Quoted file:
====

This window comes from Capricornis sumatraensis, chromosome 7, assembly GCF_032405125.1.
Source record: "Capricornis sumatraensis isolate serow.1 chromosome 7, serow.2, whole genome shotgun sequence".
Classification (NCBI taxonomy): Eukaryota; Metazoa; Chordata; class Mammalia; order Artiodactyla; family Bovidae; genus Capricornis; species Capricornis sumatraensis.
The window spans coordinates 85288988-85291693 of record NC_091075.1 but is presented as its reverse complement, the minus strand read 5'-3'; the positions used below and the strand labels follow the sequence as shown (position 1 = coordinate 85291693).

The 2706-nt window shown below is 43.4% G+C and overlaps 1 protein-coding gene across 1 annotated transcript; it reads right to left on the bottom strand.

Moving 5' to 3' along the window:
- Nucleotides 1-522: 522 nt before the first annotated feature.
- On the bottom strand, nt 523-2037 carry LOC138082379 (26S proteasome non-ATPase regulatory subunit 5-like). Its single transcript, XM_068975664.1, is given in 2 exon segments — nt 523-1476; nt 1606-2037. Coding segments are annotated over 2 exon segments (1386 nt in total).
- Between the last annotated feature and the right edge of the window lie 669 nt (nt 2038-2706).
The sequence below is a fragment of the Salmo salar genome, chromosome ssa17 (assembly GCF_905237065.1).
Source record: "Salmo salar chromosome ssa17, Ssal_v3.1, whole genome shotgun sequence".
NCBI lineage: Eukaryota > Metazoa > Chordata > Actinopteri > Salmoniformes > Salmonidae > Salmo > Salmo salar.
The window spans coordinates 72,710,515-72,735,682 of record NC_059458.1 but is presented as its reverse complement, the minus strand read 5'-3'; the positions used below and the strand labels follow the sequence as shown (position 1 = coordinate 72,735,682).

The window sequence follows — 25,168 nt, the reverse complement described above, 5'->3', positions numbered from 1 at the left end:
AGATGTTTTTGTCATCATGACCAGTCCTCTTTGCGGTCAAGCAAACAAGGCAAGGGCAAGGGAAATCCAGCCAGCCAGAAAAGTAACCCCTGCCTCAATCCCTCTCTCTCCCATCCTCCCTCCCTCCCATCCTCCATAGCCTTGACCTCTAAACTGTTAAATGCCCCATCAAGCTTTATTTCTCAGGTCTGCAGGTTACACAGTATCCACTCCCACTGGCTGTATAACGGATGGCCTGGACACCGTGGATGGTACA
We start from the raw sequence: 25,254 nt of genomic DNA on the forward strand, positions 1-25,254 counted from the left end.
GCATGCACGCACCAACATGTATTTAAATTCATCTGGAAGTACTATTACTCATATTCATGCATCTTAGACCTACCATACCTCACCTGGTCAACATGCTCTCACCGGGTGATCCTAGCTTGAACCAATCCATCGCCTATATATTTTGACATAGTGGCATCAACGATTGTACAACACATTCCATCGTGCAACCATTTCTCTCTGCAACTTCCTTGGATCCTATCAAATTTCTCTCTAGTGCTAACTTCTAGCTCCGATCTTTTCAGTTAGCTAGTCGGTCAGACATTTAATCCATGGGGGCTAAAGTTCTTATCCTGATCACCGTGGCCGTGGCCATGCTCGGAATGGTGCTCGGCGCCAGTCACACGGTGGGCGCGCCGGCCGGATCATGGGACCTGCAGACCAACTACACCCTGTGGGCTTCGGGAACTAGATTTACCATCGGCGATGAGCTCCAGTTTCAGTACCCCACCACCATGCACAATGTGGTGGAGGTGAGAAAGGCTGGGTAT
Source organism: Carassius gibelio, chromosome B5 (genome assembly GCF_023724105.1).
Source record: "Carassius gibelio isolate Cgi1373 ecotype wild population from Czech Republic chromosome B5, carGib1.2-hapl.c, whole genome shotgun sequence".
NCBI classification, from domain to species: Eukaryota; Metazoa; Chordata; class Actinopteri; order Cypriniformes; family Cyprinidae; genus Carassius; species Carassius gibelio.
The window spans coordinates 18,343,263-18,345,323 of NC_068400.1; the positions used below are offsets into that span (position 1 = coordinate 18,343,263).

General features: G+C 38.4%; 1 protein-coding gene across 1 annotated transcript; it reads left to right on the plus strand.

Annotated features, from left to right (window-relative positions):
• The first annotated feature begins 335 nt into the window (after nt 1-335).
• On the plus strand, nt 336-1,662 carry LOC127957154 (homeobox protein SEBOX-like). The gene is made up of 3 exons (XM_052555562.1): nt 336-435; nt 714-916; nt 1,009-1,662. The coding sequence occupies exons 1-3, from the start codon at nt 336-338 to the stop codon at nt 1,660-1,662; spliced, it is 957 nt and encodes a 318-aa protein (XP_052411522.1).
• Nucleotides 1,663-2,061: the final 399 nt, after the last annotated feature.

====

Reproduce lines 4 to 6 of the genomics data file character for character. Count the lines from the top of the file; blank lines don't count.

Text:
The window spans coordinates 85288988-85291693 of record NC_091075.1 but is presented as its reverse complement, the minus strand read 5'-3'; the positions used below and the strand labels follow the sequence as shown (position 1 = coordinate 85291693).

The 2706-nt window shown below is 43.4% G+C and overlaps 1 protein-coding gene across 1 annotated transcript; it reads right to left on the bottom strand.

Moving 5' to 3' along the window: